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Page 4   The Show-Down 

Muggin' in Cleveland's Green Pastures

It seems funny that Green Pastures should be getting greener in the fall of the year when everything else is drying up and withering away. Not so up here in Harlem, Cleveland, Ohio. It's too bad that this is written before the American Legion Convention gets here as I think I will have quite a lot to tell after the boys are gone. Anyway by the time you see this they will have been and went.

Gracing the Cedar Gardens in the heart of Green Pastures we have none other than Baron Lee. The Baron dropped in on us last week coming into the spot after Jean Calloway and her boys pulled. The Baron is making plans for the future and he intends to again have a band behind him. He is going to pick four or five good orchestra boys while he is here and when he hits into a Big Apple in January he will have things pretty well lined up. His always welcome blackface skit went over well with the patrons here. 

The Show-Down has been getting plenty of favorable publicity in Cleveland through the column of the Cleveland Call and Post, local rag that yours truly has the job of scratching theatricals for. Ted Yates is our New York man and he is writing for us exclusively. I think that he is to have an article in this issue of the Show-Down so you just might look for it. Anyway Ted is a mighty nice boy.

A new Night Club has opened to grace my ever-Green Ps. It is the Coconut Grove undoubtedly named after the famous Coconut Grove. Run strictly by Sepia it is taking its place and it is hoped will cramp the style of some of the Ofay spots.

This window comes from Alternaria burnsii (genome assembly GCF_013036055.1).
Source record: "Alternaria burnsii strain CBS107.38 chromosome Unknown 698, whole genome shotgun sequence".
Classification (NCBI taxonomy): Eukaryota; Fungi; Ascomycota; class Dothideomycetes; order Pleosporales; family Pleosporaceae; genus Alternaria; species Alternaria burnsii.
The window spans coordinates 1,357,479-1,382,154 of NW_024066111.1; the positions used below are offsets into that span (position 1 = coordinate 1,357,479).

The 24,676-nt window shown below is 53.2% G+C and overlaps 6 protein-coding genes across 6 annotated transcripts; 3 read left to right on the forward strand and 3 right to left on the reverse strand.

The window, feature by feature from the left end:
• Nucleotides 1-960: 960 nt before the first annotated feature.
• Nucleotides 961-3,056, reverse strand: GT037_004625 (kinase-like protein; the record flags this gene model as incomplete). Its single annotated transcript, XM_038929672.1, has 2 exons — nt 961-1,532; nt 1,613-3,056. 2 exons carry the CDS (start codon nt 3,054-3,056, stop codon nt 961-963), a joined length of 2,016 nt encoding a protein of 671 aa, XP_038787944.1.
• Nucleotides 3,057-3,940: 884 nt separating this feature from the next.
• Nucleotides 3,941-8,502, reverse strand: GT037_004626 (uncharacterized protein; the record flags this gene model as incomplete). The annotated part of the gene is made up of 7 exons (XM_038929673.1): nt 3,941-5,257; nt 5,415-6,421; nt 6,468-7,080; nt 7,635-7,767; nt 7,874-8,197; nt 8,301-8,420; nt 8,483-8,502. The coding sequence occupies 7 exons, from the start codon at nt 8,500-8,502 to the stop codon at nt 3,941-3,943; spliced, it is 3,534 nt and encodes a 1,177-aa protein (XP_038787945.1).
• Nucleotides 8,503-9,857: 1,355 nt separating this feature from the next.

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Chance started America's greatest actress skyrocketing to stardom.

It was in the guise of first prize in an amateur singing contest in a cafe on Hallowe'en night, that was her sixteenth bithday, that got her started as a singer. Soon after her triumph in the amateur contest, young Ethel acquired a manager, who got her a job in a road show at twenty-five dollars a week.

"My first engagement was in the old Lincoln Theater, Baltimore, Maryland, and my knees were so shaky when it was my time to go on the stage, that I had to sit on a chair to do my song," tells Ethel.

The song was "St. Louis Blues" and the audience liked it and howled for more, but she didn't hear the ovation.

Soon after her birth in Chester, Pennsylvania, her father died and her mother married again, leaving the infant Ethel to be brought up by her maternal grandmother. At the famous Plantation Club, at Broadway and 50th Street, she got her first break in 1925. One of the chorus girls in the floor show was Josephine Baker, who went to Paris to become famous herself, and of whom Miss Waters did a hilarious impersonation in "As Thousands Cheer."

About this time she began making phonograph records and quickly gained an international following that has grown from year to year. After appearing in a number of musicals, including "Africana," "Blackbirds," "Rhapsody in Black," Miss Waters starred in a long series of radio programs. In 1933, after her triumph at the New York Cotton Club, where she introduced the song hit, "Stormy Weather," to the nation, she was featured in "As Thousands Cheer," playing in it for more than a year and a half in New York and on tour without missing a single performance. Last season she was the outstanding feature of "At Home Abroad." Miss Waters now contemplates her own show which she plans to take to the West Coast, where several motion picture offers await her.

Scored in Pennsy
[[image- black and white photo of orchestra]]

[[caption]] Freddie Webster, diminitive orchestra leader of Cleveland, and his band have just recently completed a tour throughout the western end of Pennsylvania under the direction of the Climax Service Bureau of Cleveland.

While this orchestra may not be nationally known, in all spot they played they outdrew the big time orchestras that have played them recently. [[/caption]]

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